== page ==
Blog: UK-India driving a sustainable outlook for a future FTA

By Surbhi Mathur

The Comprehensive Strategic Partnership, supported by a 2030 Roadmap, is considered as the commencement of a path to stronger ties between two countries, the UK and India, with two different missions, yet, one vision. Whereas in India a clarion call for ‘AtmaNirbhar Bharat’ (Self-reliant India) is gaining grounds, the UK is engaging with new parts of the world, particularly the Indo-Pacific, post its exit from the EU, with a vision of ‘Global Britain’.

Where the chord strikes between our two countries is in their approach for achieving their respective development goals through international cooperation and partnerships across diverse sectors. The Enhanced Trade Partnership (ETP), launched as part of the Comprehensive Strategic Partnership and marking the beginning of the 2030 Roadmap, outlines an ambitious UK-India agenda inviting new investments of GBP 1 billion.

An aspect I find exciting and important is that the roadmap holds an economic and trade partnership based on sustainability and a global outlook. Opportunities in clean energy, climate change, green finance, fintech, green technologies and fostering global innovation partnerships, stated as part of the ETP, intertwine perfectly with the 17 United Nations’ Sustainable Development Goals.

International cooperation is an important part of the sustainable development goals, in fact Goal 17 is exactly that ‘Partnerships for Goals’. We see the UK and India working towards such partnerships, the first example visible is the health cooperation over the past year, where the COVID-19 pandemic warranted the countries to come together to find a common solution. The Serum Institute of India’s (SII) collaboration with University of Oxford-AstraZeneca to provide for production and manufacturing of vaccination is not only a bilateral collaboration but also correlates with an important SDG (3) ‘Health and Well Being’. The vaccine manufactured has been sent to about 95 countries including underdeveloped nations such as Argentina, El Salvador, Mexico, Dominican Republic, Trinidad and Tobago, and South Sudan, upholding an essential goal of ensuring equitable access to health and immunisation. At the G7 in June, Prime Minister Modi continued the call for equitable distribution of vaccines and Prime Minister Johnson led the summit in committing 1 billion vaccines for poorer nations.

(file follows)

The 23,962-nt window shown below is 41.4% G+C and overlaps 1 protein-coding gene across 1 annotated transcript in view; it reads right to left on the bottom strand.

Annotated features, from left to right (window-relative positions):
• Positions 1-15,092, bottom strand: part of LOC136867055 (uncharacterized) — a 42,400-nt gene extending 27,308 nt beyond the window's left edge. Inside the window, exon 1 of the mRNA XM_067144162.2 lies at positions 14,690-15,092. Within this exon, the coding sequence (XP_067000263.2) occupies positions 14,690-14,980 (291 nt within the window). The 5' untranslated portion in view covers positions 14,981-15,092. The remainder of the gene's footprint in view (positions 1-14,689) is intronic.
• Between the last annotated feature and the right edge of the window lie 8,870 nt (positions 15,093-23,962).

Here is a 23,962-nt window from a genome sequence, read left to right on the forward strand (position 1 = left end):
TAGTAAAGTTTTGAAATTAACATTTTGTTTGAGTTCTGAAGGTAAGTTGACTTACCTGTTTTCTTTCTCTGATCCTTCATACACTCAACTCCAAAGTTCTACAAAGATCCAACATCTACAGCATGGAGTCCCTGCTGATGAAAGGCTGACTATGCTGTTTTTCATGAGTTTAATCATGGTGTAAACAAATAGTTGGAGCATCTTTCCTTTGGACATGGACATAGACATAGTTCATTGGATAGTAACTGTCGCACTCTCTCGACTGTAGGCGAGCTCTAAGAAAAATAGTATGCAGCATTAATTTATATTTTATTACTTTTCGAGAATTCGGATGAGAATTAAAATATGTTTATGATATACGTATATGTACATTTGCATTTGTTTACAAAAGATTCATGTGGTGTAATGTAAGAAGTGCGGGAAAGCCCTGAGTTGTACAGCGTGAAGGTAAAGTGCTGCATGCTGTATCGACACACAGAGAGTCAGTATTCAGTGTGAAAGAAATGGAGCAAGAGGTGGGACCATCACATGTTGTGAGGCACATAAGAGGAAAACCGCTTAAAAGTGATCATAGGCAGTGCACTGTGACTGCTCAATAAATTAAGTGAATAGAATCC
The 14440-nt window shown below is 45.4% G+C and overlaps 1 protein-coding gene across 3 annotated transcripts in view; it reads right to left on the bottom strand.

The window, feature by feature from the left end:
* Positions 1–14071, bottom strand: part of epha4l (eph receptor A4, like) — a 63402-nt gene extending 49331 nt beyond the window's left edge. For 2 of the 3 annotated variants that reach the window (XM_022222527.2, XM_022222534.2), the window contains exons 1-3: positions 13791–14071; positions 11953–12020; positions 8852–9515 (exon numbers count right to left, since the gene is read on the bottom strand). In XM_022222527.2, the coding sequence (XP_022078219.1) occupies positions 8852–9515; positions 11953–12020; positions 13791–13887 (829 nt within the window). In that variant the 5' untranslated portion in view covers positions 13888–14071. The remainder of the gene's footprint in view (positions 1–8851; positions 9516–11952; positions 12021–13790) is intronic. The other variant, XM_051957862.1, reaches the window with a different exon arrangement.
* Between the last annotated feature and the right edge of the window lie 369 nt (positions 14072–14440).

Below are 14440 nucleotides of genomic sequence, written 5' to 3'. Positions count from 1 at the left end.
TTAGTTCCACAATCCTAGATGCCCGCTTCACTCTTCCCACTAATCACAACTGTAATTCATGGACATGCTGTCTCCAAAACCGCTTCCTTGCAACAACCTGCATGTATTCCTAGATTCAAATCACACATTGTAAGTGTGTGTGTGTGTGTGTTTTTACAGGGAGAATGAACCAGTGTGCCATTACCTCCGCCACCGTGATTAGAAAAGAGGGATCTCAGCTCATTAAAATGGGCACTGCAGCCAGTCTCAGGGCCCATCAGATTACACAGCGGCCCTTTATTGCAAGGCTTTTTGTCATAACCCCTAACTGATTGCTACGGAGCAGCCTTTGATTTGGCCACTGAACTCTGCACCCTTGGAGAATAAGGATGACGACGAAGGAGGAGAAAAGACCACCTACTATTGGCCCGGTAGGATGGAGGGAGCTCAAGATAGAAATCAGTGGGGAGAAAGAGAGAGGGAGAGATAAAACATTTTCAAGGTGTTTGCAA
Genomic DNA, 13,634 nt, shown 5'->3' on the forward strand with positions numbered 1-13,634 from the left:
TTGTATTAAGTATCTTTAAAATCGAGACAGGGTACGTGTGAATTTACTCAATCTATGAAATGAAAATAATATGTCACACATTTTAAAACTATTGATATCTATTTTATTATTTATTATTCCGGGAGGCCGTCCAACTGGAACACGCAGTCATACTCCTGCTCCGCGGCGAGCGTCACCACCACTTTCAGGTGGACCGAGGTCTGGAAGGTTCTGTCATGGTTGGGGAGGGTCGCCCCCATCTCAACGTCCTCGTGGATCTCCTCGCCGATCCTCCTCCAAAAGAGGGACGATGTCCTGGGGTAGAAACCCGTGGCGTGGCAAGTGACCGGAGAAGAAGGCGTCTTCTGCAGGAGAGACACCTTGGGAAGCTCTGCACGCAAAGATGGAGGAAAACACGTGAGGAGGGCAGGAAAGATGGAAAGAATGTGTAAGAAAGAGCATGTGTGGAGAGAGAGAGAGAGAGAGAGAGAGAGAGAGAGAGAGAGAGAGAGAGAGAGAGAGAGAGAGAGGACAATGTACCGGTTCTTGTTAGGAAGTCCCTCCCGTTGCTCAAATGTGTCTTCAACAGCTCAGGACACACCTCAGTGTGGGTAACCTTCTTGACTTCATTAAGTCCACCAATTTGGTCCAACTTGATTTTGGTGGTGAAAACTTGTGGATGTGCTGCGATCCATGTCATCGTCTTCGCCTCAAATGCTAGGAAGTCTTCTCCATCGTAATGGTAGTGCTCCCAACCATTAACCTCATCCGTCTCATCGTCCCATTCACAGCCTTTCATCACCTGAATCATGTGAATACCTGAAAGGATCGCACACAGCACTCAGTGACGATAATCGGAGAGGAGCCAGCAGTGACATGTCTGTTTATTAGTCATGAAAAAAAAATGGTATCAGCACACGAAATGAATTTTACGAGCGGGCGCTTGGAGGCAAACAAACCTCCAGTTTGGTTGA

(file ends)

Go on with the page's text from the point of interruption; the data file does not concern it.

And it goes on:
Similarly, we see that the 2030 Roadmap emphasises cooperation in areas such as renewable and clean energy, green technologies, waste management, sustainable finance, electric mobility, and green hydrogen, which directly and indirectly have an impact on the Sustainable Development Goals. Once initiated, these collaborations, are expected to allow profound engagements between the UK and India in sectors such as energy, automotive, waste management, enhancing science and technology partnerships, innovation, advanced engineering amongst others. They would also contribute significantly towards reduction in carbon emissions directly supporting SDG  (6) Clean and Affordable Energy, (7) Clean Water and Sanitisation, (13) Climate Change, and (15) Life on Land; as well as indirectly supporting SDG (9) ‘Industry, Innovation and Infrastructure’ and (11) ‘Sustainable Cites and Communities’.

To add to them, these partnerships are expected to lead into job creation, infrastructure development and financial stability again supporting SDG – (8) ‘Decent Work and Economic Growth’, SDG (1) Zero Poverty’, and SDG (10) ‘Reducing Inequalities’ across both the countries and positively impacting the entire value chain.

UKIBC, through its member engagements and initiatives such as the Socio-Economic Impact Campaign, our recently constituted Energy Transition and Climate Economy Group, and as signatory to the British High Commission’s ‘Gender Pledge for Progress’, is working closely with its stakeholders – the UK industry, the British and Indian government, and think tanks to create platforms to ensure rightful implementation of the government plans driving the UK-India Enhanced Trade Partnership towards a future FTA, which is based on mutual benefits and sustainable growth.

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